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 | By Michelle DiFranco

Soup to Soothe Our Souls

German potato soup in honor of St. Gertrude

Throughout much of the country, by the time November arrives the trees have lost their leaves and a backdrop of brown and gray fills the skyline. I can’t help but find a correlation between the November landscape and the many ways the Church remembers the dead at this time of year.

November is dedicated to the holy souls in purgatory. All Saints’ Day and All Souls’ Day both fall this month, and on Nov. 16 we celebrate the feast day of a great saint who advocates for the poor souls in purgatory. St. Gertrude the Great, a 13th-century mystic, was born on Jan. 6, 1256, in Eisleben, Germany. A Benedictine nun, her devotion to the Sacred Heart of Jesus and love for the holy souls in purgatory earned her that title of “the Great.” 

St. Gertrude received a vision in which Jesus promised her that 1,000 souls would be released from purgatory upon recitation of the following prayer:

“Eternal Father, I offer Thee the Most Precious Blood of Thy Divine Son, Jesus, in union with the masses said throughout the world today, for all the holy souls in purgatory, for sinners everywhere, for sinners in the universal church, those in my own home and within my family. Amen.”

While death saddens us, we know that through Christ’s redemption and the purifying process of purgatory we can find comfort in the hope for salvation.

Just as we can find comfort to buoy our spirits as we remember those who have died, we can also find ways to combat November’s darkness and cold. For me, November is a prelude to winter, when my excitement for making comfort food kicks in. And there is nothing better than a steaming bowl of hot soup on a cold November evening to warm the body.

A hearty recipe like the German potato soup featured here feels particularly appropriate for the cold days of winter. While there are endless robust soup options out there, this particular recipe originates from the same part of Germany St. Gertrude called home.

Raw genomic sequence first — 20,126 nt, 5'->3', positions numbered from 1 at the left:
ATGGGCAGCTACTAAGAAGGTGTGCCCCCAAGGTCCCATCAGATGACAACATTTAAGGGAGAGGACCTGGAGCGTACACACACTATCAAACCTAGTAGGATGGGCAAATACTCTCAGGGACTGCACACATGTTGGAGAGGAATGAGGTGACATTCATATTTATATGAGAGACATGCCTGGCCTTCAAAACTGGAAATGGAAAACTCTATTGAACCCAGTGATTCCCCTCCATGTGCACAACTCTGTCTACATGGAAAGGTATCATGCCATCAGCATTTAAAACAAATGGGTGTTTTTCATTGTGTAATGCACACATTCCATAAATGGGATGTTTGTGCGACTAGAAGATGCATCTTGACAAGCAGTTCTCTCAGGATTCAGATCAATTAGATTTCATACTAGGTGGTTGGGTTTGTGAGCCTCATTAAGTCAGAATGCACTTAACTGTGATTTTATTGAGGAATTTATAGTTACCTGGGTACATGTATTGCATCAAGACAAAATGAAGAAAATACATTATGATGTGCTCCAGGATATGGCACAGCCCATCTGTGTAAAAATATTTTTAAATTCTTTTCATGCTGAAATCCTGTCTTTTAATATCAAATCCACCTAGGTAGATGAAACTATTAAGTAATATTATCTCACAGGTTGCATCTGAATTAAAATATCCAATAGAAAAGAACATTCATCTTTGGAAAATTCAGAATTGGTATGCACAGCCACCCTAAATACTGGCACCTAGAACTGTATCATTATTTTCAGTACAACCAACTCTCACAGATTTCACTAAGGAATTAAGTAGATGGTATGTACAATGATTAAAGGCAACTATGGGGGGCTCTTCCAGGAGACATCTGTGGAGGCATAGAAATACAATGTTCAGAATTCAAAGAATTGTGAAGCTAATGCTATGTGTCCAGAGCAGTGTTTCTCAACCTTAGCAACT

“There is nothing better than a steaming bowl of hot soup on a cold November evening to warm the body.”

Michelle DiFranco is a designer and the busy mom of three children.

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Sächsische Kartoffelsuppe (German Potato Soup)

Makes 4-6 servings

  • 2 pounds russet potatoes, peeled and diced (about 4-5)
  • 1 large yellow onion, chopped
  • 2 celery stalks, chopped
  • 2 medium carrots, peeled and chopped
  • 1 tablespoon plus 1 teaspoon extra-virgin olive oil
  • 7-8 cups chicken broth
  • 1/3 cup parsley, chopped
  • 1/3 cup heavy cream
  • Salt and pepper to taste
  • Finely chopped green onions for garnish
  • ¼ teaspoon nutmeg (optional)

Heat the oil in a large pot. Add the chopped onion and sauté for a few minutes. Add the celery, carrots and potatoes and cook for an additional 4-5 minutes or until the onions are translucent.

Add the chicken broth and chopped parsley to the pot and bring to a boil. Reduce heat to a gentle boil and cover with lid.

Simmer for about 30-40 minutes or until vegetables are tender.

Puree with an immersion blender until mostly smooth and creamy (or add contents to a regular blender to puree and return back to pot). If the soup is too thick, add more chicken broth for desired consistency.

Add heavy cream and salt and pepper to taste (and optional nutmeg) and cook for an additional 7-10 minutes. Top off with chopped green onions or sliced German sausage.